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Pr i mar y Sour ce Document

wi th Questi ons (DBQs)




F I G H T I N G S O U T H O F T H E R A M P A R T S
B y L i B o



I ntr oducti on

The Tang Dynasty engaged in a number of wars of aggressive territorial expansion, particularly into Central Asia and
on the Korean peninsula. These wars enabled the Tang to greatly expand the territory of the Tang Empire. They also
involved extensive mobilization of men and resources. War also touched the Tang heartland directly in the form of
the An Lushan Rebellion, which lasted from 755 to 763 and brought devastation to the central areas of the empire,
including the capital cities of Changan and Luoyang.

Tang poets who were generally also high-ranking officials had ample opportunity to observe war (often as
participants and eyewitnesses) and to reflect on it in poetry. Li Bo (701-762), along with his younger contemporary
Du Fu (712-770), is one of the two most renowned poets of the Tang dynasty. Li Bo did not serve as an official,
though he did spend two years as a scholar at the Hanlin Academy (a kind of think tank for the emperors). His
family background may have had something to do with his failure to become an official: Li Bos birthplace is
unknown, but he was certainly not from an elite aristocratic family. Some scholars speculate that he was born in
modern-day Kyrgyzstan. With no hope for an official career, Li Bo spent much of his life traveling around the empire.
The poem below may have been written in 751, when Li Bo would have been aware of two major defeats inflicted on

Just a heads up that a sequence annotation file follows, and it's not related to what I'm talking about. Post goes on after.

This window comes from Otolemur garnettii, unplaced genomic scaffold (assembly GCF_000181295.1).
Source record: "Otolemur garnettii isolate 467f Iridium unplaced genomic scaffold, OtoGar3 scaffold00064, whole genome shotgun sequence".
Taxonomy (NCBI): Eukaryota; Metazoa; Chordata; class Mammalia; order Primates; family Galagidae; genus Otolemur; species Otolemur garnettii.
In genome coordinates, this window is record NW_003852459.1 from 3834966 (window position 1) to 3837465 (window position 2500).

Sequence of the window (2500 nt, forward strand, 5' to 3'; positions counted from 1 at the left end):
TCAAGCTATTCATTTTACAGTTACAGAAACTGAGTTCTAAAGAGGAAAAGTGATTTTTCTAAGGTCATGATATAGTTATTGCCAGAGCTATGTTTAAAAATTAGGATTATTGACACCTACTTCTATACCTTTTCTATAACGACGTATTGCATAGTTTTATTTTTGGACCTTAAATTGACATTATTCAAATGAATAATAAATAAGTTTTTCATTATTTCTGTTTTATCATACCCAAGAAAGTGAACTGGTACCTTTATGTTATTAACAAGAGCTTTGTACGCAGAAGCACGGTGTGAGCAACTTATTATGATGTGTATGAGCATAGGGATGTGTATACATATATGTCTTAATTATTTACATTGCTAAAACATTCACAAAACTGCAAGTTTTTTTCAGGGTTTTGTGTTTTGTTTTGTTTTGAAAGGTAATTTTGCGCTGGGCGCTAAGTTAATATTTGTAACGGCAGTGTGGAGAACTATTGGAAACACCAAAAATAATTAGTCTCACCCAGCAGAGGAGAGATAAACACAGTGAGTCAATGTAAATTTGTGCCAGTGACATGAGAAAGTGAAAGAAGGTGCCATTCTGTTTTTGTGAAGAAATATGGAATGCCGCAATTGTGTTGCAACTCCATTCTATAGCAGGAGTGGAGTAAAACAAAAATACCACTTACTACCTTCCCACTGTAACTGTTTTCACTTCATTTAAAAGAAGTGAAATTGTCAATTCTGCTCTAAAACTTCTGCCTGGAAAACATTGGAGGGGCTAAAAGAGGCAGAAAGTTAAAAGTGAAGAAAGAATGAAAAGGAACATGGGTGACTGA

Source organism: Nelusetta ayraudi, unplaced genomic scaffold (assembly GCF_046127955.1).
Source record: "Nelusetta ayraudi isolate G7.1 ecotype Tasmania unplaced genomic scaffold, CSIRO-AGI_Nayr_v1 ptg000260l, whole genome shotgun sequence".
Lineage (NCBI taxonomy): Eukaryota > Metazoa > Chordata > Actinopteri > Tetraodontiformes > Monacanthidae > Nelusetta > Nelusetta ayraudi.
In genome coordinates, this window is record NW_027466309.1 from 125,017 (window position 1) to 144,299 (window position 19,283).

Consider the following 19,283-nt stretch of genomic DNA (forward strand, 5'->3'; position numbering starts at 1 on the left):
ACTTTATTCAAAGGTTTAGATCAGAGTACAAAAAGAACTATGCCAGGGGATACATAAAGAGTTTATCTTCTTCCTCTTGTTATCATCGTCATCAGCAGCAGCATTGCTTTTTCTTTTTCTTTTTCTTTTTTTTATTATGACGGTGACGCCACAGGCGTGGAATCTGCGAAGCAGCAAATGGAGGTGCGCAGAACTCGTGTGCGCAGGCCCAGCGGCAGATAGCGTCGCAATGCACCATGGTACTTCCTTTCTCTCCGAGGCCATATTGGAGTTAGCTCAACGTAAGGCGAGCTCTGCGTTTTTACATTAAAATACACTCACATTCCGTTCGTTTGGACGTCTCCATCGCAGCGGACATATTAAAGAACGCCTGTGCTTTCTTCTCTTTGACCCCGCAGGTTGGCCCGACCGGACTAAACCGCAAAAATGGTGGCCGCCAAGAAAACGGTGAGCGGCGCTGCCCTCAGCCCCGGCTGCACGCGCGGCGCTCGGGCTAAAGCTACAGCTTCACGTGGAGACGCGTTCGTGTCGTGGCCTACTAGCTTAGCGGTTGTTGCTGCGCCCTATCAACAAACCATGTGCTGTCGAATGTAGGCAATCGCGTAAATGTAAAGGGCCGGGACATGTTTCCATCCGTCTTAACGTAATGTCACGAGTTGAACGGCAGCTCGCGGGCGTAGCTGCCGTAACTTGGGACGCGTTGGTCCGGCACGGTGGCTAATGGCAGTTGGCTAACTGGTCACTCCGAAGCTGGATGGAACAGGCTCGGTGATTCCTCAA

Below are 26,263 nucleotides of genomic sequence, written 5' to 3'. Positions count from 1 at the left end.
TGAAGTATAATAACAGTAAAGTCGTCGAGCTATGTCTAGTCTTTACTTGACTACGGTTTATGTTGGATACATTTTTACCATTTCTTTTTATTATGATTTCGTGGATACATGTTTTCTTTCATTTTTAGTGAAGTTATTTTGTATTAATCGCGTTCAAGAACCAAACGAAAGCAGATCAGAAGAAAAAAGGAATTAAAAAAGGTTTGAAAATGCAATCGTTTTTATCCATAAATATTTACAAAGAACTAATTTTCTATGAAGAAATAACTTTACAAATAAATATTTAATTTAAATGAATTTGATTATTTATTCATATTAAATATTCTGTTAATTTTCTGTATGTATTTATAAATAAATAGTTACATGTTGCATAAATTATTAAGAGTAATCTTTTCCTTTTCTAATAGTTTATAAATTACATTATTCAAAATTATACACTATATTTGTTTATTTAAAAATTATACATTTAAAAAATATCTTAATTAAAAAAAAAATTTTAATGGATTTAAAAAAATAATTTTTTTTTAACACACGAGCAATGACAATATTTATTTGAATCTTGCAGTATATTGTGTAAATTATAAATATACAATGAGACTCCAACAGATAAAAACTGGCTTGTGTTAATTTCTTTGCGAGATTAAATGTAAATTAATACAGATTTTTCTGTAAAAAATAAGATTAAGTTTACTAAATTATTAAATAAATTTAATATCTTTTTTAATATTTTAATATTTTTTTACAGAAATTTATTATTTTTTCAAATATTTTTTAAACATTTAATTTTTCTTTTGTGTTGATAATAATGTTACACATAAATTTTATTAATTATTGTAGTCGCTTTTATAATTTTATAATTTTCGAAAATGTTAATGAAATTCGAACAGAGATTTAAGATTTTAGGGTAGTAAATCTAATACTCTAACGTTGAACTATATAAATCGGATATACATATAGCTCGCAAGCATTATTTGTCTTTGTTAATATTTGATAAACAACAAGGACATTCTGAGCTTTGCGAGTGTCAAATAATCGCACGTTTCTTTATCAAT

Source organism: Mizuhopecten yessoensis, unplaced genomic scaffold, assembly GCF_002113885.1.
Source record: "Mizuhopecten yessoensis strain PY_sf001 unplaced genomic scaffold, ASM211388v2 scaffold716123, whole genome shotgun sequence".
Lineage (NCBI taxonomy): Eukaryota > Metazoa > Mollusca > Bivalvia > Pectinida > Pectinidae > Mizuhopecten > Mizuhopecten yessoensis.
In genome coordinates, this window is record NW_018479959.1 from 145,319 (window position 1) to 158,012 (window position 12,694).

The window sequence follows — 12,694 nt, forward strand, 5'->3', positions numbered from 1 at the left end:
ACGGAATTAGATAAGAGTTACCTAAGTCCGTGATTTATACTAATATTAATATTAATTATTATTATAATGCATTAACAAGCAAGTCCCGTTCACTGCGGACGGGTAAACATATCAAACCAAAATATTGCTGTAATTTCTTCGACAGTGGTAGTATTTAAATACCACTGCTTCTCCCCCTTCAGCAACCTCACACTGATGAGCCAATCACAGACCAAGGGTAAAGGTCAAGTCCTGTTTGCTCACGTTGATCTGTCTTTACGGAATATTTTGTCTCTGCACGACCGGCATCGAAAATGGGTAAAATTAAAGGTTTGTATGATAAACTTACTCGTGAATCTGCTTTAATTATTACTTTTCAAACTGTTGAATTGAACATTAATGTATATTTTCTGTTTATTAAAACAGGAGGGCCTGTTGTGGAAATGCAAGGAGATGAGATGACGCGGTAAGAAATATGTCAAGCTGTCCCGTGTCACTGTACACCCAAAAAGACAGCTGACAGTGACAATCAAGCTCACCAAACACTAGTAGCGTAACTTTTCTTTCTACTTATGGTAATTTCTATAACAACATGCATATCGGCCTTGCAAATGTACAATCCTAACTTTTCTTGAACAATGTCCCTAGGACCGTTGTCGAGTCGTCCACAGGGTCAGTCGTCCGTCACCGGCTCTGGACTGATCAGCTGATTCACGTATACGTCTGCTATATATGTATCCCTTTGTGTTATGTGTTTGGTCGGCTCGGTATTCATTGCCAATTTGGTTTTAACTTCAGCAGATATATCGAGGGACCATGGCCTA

the Tang armies: a disastrous campaign against the independent kingdom of Dali in present-day Yunnan Province (in
southwestern China) and a defeat at the hands of the Abbasid Caliphate at the Talas River in modern Kyrgyzstan.



Sel ected Document wi th Questi ons
From Sources of Chinese Tradition, compiled by Wm. Theodore de Bary and Irene Bloom, 2nd ed., vol. 1 (New York: Columbia
University Press, 1999), 565-566. 1999 Columbia University Press. Reproduced with the permission of the publisher. All rights
reserved.


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Lasl year ve vere fighling al lhe source of lhe Sanggan,
1

This year ve are fighling on lhe Onion River road.
2

We have vashed our svords in lhe surf of Iarlhian seas,
We have aslured our horses among lhe snovs of lhe Tian Shan.
3

The King's armies have grovn gray and oId
Iighling len lhousand Ieagues avay from home.

1
The river lhal runs vesl lo easl lhrough norlhern Shanxi and Hebei, norlh of lhe Greal WaII.
2
The Kashgar-darya in Turkeslan.
3
The HeavenIy Mounlains in China's norlhvesl.
Pr i mar y Sour ce Document, wi th Questi ons (DBQ) on
FI GHTI NG SOUTH OF THE RAMPARTS, BY LI BO


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The Huns have no lrade bul ballIe and carnage,
They have no fieIds or IoughIands,
ul onIy vasles vhere vhile bones Iie among yeIIov sands.
Where lhe House of Qin buiIl lhe greal vaII lhal vas lo kee avay lhe Tarlars,
There, in ils lurn, lhe House of Han Iil beacons of var.
The beacons are aIvays aIighl, fighling and marching never slo.
Men die in lhe fieId, sIashing svord lo svord,
The horses of lhe conquered neigh ileousIy lo Heaven.
Crovs and havks eck for human guls,
Carry lhem in lheir beaks and hang lhem on lhe branches of vilhered lrees.
Calains and soIdiers are smeared on lhe bushes and grass,
The GeneraI schemed in vain.
Knov lherefore lhal lhe svord is a cursed lhing
Which lhe vise man uses onIy if he musl.
4


Questi ons:

1. What is Li Bos view on war?
2. What images does he use to convey his criticism of war? Are they successful
and persuasive? Why or why not?
3. Do you agree with Li Bos sentiments?
4. If you were to disagree with Li Bo, what arguments would you mount
against his poetic indictment of war?




4
AIIuding lo !"#$#%&'( 31.